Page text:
The key to successful breeding is to provide appealing laying sites that you can later remove to controlled conditions. Interestingly, the sex of these geckos is determined by incubation temperature, and with a controlled incubator, you can control the outcome. Temperatures of 70-75 degrees Fahrenheit will usually produce females, 78-81 degrees produce both sexes, and higher temps almost always produce males.
Are William’s Dwarf Geckos Suitable for You?
If you are lucky enough to find one of these beautiful animals, they make wonderful pets indeed. They are fairly challenging to care for, but once you have their environment set up with the correct humidity and temperature, keeping them healthy and happy is not too much of an issue. Feeding them is one of the most difficult aspects because it can be a challenge to find small enough food, especially for juvenile geckos.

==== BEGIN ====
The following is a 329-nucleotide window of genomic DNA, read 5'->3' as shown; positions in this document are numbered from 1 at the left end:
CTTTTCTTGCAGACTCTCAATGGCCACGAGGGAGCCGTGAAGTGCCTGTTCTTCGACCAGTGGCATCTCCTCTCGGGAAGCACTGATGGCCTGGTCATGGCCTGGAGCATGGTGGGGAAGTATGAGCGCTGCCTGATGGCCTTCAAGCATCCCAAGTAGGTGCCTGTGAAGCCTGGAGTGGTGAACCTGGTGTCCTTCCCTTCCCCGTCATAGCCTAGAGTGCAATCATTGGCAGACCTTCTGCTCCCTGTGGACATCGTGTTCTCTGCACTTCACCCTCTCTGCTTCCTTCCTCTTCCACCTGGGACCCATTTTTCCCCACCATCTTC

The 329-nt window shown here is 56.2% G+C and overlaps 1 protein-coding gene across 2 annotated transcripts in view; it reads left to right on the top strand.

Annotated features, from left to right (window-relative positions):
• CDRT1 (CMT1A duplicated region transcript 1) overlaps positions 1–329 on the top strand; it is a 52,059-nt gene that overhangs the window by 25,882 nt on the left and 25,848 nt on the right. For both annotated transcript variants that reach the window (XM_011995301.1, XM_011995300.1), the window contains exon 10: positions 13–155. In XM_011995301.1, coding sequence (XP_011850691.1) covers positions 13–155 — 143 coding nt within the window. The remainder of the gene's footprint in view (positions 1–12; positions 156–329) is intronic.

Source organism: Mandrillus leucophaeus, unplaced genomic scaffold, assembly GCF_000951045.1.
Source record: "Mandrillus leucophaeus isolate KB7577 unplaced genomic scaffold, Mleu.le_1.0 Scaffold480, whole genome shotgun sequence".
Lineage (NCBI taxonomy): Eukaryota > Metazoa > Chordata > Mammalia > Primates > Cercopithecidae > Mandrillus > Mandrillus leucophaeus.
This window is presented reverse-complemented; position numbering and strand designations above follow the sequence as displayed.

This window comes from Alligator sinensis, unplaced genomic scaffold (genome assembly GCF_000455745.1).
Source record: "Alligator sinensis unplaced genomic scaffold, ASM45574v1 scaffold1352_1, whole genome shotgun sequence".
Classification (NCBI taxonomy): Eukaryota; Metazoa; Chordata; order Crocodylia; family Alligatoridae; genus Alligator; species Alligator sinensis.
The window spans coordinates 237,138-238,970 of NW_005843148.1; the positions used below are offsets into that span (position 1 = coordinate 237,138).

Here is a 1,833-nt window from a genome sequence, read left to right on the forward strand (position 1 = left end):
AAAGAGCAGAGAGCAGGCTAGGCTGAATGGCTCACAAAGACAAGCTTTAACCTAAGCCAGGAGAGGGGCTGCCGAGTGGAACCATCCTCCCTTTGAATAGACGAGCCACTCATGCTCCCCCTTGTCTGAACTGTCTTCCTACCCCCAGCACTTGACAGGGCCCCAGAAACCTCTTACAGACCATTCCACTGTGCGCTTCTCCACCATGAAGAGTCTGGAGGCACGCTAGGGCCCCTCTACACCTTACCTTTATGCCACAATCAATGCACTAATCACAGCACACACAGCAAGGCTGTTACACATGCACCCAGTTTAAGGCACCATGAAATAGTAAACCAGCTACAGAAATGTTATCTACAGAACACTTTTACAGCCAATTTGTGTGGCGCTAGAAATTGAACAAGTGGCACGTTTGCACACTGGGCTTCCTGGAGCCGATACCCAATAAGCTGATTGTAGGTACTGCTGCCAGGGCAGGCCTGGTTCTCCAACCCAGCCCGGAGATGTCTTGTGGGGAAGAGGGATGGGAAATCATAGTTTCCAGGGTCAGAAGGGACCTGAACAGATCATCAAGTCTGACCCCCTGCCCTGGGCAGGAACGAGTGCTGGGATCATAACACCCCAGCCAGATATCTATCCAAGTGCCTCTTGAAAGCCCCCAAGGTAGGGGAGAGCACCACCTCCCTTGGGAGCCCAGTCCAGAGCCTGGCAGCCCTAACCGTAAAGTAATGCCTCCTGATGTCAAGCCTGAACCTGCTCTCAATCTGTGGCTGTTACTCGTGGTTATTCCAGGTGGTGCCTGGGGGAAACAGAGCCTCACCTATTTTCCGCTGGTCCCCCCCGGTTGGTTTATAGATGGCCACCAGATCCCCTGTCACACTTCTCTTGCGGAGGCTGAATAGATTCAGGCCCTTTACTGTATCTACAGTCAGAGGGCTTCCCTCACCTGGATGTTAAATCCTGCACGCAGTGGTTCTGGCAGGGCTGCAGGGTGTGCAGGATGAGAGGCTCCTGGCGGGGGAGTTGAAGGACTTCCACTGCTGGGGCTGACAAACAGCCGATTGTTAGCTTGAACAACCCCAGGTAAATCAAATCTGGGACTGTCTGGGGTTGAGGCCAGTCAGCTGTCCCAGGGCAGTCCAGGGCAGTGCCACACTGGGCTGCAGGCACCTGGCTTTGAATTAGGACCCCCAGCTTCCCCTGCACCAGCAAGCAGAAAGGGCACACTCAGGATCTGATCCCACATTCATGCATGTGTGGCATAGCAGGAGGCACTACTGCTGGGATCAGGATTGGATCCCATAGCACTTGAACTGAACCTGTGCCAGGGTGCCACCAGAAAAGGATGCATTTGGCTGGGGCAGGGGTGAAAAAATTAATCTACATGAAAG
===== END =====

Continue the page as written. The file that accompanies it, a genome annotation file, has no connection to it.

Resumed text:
William’s Dwarf Geckos are amazing animals to observe, and you can count yourself truly lucky to have the privilege of owning one!
Featured Image Credit: Jukka Forsten, Shutterstock
Nicole is the proud mom of Baby, a Burmese cat and Rosa, a New Zealand Huntaway. A Canadian expat, Nicole now lives on a lush forest property with her Kiwi husband in New Zealand. She has a strong love for all animals of all shapes and sizes (and particularly loves a good interspecies friendship) and wants to share her animal knowledge and other experts’ knowledge with pet lovers across the globe.